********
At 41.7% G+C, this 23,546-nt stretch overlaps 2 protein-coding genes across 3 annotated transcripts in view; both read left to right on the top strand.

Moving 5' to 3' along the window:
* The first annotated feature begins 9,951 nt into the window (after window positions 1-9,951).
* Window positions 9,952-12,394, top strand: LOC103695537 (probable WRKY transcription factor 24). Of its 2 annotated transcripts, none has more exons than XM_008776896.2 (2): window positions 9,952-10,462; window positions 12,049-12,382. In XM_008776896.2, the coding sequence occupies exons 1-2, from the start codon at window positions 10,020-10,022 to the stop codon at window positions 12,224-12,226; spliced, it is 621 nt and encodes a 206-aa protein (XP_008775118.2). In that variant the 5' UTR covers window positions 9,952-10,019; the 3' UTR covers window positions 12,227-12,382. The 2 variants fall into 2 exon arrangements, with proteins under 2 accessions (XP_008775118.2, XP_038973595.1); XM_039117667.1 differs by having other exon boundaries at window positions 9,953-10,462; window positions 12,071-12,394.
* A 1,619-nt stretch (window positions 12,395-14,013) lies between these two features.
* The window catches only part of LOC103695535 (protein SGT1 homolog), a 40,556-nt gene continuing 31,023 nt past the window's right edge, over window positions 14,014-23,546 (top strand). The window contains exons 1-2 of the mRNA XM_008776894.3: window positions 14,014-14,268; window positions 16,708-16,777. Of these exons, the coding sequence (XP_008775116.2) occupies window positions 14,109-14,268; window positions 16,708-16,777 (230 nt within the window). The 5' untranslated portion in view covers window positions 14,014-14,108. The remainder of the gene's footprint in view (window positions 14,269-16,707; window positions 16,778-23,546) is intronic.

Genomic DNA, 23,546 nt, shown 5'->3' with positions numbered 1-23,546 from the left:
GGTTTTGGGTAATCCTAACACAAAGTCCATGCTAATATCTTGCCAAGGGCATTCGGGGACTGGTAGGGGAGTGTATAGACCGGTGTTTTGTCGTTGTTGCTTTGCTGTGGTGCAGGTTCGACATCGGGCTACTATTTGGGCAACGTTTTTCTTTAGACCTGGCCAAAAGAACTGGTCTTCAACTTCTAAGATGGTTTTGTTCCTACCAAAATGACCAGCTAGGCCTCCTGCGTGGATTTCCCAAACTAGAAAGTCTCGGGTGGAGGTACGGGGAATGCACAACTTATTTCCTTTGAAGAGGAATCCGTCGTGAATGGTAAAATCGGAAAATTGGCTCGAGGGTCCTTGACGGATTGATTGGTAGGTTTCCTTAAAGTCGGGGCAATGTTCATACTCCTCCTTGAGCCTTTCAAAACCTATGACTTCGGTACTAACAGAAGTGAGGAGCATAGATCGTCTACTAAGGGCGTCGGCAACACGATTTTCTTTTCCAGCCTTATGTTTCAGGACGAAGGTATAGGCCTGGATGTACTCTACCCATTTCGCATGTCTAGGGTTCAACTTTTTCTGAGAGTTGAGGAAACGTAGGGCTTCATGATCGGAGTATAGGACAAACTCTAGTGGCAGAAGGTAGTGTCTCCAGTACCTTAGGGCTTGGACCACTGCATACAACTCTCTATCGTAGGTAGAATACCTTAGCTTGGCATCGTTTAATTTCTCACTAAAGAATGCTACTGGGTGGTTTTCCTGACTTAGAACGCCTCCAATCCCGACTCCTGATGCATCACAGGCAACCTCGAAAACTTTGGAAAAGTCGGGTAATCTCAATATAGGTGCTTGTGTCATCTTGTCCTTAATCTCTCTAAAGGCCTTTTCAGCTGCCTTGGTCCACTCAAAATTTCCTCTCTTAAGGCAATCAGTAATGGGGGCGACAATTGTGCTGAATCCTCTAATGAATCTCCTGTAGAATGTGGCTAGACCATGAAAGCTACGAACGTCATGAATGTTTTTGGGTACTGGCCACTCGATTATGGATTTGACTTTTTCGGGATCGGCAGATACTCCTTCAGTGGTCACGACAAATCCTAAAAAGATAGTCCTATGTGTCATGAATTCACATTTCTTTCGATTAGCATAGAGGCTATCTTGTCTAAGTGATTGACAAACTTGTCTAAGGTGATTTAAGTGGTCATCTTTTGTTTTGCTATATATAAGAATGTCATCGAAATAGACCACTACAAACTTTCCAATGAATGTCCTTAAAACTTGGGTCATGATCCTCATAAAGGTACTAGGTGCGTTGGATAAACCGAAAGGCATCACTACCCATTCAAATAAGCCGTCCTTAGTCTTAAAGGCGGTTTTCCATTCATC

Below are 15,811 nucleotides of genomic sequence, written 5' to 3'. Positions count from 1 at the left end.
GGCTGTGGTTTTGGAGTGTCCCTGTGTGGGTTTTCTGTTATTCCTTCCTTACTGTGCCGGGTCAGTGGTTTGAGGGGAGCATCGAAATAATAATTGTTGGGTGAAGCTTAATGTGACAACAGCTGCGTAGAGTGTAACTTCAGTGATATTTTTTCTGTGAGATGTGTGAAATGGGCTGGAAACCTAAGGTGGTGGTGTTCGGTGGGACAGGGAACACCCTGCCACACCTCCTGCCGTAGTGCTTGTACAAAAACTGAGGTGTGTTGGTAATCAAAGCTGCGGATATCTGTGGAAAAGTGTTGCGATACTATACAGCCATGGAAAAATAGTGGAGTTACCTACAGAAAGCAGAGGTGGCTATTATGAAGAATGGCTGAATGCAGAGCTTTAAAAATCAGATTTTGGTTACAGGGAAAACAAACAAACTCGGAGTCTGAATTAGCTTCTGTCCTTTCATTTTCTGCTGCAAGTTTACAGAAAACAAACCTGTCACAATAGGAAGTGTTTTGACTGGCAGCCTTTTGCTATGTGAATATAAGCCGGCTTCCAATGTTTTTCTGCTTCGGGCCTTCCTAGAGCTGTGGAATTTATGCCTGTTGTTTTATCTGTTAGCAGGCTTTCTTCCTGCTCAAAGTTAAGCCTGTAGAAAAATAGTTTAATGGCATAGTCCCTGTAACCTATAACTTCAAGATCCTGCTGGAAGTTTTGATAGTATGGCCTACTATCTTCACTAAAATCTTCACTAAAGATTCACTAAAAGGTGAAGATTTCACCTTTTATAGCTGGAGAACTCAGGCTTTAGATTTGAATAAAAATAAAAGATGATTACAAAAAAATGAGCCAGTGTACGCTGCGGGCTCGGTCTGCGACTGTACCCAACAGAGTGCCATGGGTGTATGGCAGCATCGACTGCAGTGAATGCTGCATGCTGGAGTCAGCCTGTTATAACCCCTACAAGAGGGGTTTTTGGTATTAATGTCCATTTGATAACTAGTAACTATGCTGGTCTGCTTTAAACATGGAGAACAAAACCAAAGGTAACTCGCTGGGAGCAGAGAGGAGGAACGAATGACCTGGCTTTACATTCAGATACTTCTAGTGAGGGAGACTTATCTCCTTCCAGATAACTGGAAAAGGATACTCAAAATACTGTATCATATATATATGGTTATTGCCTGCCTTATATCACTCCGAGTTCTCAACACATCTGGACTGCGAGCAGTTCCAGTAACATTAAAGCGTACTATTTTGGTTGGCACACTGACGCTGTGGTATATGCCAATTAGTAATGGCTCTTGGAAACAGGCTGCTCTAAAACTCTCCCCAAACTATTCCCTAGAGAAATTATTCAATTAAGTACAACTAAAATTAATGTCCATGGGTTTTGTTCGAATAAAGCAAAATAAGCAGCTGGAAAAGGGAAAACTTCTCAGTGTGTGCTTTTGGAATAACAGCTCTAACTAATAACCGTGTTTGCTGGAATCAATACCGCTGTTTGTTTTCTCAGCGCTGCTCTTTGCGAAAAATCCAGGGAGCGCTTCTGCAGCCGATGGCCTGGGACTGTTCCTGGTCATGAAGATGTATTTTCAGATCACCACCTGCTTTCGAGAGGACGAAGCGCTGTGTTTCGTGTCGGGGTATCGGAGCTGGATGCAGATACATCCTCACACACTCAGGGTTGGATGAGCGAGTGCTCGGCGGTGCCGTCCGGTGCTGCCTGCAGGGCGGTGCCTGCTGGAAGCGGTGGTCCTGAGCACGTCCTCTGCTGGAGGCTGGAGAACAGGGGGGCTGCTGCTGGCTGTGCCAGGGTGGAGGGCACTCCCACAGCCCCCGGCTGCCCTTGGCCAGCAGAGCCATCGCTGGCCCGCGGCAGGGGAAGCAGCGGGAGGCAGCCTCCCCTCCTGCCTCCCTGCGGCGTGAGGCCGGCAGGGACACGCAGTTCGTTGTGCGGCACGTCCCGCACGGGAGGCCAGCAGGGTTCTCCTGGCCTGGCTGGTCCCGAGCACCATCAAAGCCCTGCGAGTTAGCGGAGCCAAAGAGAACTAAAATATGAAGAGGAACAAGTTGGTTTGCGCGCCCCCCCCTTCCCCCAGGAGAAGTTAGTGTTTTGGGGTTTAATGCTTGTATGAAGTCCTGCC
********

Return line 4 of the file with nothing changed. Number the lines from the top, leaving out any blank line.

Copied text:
* Window positions 9,952-12,394, top strand: LOC103695537 (probable WRKY transcription factor 24). Of its 2 annotated transcripts, none has more exons than XM_008776896.2 (2): window positions 9,952-10,462; window positions 12,049-12,382. In XM_008776896.2, the coding sequence occupies exons 1-2, from the start codon at window positions 10,020-10,022 to the stop codon at window positions 12,224-12,226; spliced, it is 621 nt and encodes a 206-aa protein (XP_008775118.2). In that variant the 5' UTR covers window positions 9,952-10,019; the 3' UTR covers window positions 12,227-12,382. The 2 variants fall into 2 exon arrangements, with proteins under 2 accessions (XP_008775118.2, XP_038973595.1); XM_039117667.1 differs by having other exon boundaries at window positions 9,953-10,462; window positions 12,071-12,394.